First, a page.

The goal of policy research is often to identify which policy – out of a range of possible design or implementation options – will have the greatest impact on the outcome in question. Such efforts may require large sample sizes with potentially long periods of observation, as well as painstaking and costly data collection. This column proposes a new experimental research design that fulfills the goal of identifying the best policy faster and with fewer observations than a ‘standard’ experiment. ‘Adaptive’ experimental designs like this, which focus on the policies that show the greatest promise as the evidence accumulates, have the advantage that even as an experiment is in progress, a rising share of participants benefit from policies that emerge as the most successful.
One of the biggest methodological shifts in public policy research has been the rise of experiments – ‘randomized controlled trials’ (RCTs) – to measure the effects of social programs or policies. RCTs have been particularly influential in development economics.
When an academic researcher conducts an experiment to test a policy, the goal is typically precise measurement. This is best done by creating two groups of people that are as similar as possible, one of which (the ‘treatment’ group) receives the program and the other (the ‘control’ group) does not. An RCT can answer the question: does this program have a significant effect and what exactly is the effect?
But when a government or NGO conducts an experiment, measurement is not always their first goal. Instead, they are often most interested in quickly finding the best possible program variant among several available options.
They might want to learn, for example, what type of support is most effective in helping refugees to find work in their host country; or which form of outreach is most successful in engaging parents in their children’s schoolwork. In other words, they would like to answer the question: which version of the program will have the greatest effect and should therefore be implemented?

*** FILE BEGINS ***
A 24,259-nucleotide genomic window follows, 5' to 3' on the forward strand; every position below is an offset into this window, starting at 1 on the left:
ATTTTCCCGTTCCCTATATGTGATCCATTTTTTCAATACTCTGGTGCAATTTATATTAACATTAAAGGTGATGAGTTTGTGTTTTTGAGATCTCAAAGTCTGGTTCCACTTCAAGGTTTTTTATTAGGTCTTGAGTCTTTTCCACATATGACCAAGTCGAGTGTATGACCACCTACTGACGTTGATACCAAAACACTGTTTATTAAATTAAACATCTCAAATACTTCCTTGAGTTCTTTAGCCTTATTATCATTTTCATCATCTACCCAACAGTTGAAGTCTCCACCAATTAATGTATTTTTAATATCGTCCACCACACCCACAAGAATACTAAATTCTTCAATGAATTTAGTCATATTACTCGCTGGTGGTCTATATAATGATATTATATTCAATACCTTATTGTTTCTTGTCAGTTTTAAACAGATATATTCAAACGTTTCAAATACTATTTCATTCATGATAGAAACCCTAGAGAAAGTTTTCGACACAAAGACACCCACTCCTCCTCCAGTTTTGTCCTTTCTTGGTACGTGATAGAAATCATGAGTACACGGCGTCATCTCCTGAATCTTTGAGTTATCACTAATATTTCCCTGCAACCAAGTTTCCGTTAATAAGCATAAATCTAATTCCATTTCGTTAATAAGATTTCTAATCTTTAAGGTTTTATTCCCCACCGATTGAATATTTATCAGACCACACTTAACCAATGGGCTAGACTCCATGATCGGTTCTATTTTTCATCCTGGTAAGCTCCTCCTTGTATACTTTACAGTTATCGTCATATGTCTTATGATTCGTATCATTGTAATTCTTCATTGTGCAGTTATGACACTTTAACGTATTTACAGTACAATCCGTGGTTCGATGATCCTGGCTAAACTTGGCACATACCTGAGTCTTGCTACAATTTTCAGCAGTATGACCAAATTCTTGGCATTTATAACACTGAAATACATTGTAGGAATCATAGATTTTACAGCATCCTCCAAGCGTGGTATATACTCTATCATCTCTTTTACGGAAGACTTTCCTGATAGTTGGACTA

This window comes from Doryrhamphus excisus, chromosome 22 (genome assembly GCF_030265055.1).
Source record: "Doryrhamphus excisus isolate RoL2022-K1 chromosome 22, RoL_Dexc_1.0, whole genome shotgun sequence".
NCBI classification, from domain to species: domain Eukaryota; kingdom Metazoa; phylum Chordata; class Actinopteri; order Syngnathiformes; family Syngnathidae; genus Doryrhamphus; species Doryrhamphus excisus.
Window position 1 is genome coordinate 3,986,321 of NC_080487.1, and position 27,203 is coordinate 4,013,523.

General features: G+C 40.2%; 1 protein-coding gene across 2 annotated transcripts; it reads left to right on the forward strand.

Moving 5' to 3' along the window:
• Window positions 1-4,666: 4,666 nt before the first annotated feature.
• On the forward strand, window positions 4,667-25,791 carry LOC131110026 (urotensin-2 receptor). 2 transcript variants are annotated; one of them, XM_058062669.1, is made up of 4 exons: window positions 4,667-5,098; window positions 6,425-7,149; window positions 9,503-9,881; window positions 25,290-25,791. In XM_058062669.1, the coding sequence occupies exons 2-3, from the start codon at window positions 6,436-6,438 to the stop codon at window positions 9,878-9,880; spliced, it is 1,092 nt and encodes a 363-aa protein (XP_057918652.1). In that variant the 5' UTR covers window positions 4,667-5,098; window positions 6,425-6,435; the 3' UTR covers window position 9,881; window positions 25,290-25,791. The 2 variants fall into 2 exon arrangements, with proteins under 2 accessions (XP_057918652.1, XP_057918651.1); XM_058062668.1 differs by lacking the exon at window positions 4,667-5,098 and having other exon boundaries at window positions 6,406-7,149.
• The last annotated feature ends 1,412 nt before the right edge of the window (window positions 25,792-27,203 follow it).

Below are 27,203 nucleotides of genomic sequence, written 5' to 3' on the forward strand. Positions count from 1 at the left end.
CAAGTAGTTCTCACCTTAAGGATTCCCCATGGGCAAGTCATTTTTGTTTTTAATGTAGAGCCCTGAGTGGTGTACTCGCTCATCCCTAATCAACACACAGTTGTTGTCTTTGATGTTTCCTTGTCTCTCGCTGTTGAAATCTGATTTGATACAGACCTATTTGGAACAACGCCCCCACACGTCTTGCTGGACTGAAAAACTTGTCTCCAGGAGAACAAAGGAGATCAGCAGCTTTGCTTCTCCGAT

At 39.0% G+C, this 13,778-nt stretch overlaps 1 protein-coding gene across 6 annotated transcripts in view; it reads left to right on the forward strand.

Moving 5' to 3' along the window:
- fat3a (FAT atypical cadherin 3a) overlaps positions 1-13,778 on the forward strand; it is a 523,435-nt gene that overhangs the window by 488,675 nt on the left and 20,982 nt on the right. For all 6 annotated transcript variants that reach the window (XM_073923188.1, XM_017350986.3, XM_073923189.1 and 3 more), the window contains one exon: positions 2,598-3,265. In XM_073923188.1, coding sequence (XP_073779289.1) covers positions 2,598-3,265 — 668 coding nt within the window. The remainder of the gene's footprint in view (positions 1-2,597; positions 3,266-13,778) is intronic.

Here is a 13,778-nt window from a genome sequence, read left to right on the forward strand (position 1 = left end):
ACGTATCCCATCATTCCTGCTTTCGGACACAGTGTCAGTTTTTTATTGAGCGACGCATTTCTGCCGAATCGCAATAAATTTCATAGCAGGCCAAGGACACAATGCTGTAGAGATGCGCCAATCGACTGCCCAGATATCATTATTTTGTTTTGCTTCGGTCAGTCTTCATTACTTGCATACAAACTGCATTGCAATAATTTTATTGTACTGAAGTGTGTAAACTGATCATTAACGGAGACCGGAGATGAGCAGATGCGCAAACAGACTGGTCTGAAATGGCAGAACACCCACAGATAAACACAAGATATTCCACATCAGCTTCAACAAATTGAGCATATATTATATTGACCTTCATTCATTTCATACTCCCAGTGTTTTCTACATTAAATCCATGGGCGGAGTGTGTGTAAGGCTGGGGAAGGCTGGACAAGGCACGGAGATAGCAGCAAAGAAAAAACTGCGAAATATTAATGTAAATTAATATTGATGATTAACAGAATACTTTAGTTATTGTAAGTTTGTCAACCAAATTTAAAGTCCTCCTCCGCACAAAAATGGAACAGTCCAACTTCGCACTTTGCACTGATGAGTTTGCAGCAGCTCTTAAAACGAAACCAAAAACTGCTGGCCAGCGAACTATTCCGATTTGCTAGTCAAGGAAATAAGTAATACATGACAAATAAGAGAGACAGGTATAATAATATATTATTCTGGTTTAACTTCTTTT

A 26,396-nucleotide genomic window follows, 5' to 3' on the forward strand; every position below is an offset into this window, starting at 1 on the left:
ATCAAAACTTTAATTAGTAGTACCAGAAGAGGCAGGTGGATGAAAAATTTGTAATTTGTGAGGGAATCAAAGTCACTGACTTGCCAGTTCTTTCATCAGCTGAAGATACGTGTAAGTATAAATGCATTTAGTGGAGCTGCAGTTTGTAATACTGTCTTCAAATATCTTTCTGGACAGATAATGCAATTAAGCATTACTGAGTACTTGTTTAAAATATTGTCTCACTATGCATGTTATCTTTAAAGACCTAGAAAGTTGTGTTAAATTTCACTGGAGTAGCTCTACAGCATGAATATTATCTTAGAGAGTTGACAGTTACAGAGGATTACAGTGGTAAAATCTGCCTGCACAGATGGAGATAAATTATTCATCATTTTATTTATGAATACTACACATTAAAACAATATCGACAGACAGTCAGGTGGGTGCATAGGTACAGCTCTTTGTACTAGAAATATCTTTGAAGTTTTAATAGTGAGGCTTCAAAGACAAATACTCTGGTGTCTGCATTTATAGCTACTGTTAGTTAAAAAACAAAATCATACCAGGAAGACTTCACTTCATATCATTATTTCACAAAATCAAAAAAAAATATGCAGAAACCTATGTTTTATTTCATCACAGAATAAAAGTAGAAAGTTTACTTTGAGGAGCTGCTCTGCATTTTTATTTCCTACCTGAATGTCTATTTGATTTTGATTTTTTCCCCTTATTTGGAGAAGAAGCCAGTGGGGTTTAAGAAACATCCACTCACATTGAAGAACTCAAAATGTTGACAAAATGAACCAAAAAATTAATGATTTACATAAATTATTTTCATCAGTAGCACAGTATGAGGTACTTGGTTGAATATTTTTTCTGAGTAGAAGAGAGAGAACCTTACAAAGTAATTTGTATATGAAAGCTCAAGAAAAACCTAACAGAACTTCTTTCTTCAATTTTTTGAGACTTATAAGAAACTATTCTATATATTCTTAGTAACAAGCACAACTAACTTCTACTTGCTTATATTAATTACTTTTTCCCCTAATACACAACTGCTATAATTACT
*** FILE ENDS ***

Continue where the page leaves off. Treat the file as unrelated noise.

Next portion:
Take Precision Agriculture for Development (PAD), which provides a free agricultural extension service for smallholder farmers. For an enrollment drive in India with one million farmers, PAD wanted to learn as quickly as possible how to conduct enrollment calls effectively, so that farmers would not screen the calls without learning about the service. On the other hand, PAD did not need to estimate enrollment rates from their calls precisely.
Our research provided a solution to PAD’s problem by conducting an ‘adaptive’ experiment. The idea is to carry out the experiment in several waves and to adapt the experiment after each wave, so that the learning goal is reached as quickly as possible.
In the first wave, the experiment for PAD looked just like a non-adaptive RCT. But from the second wave onwards, the algorithm we used, ‘exploration sampling’, began focusing on the call methods with higher response rates, in order to learn as much as possible about those treatment arms that are the most likely candidates for implementation.
The idea of adaptive sampling is almost as old as the idea of randomized experiments. Adaptive designs have been used in clinical trials as well as in the targeting of online advertisements.
PAD’s objective was to identify the enrollment method with the highest success rate for scaled implementation of the experiment. But algorithms for adaptive experimentation can cater to many different objectives.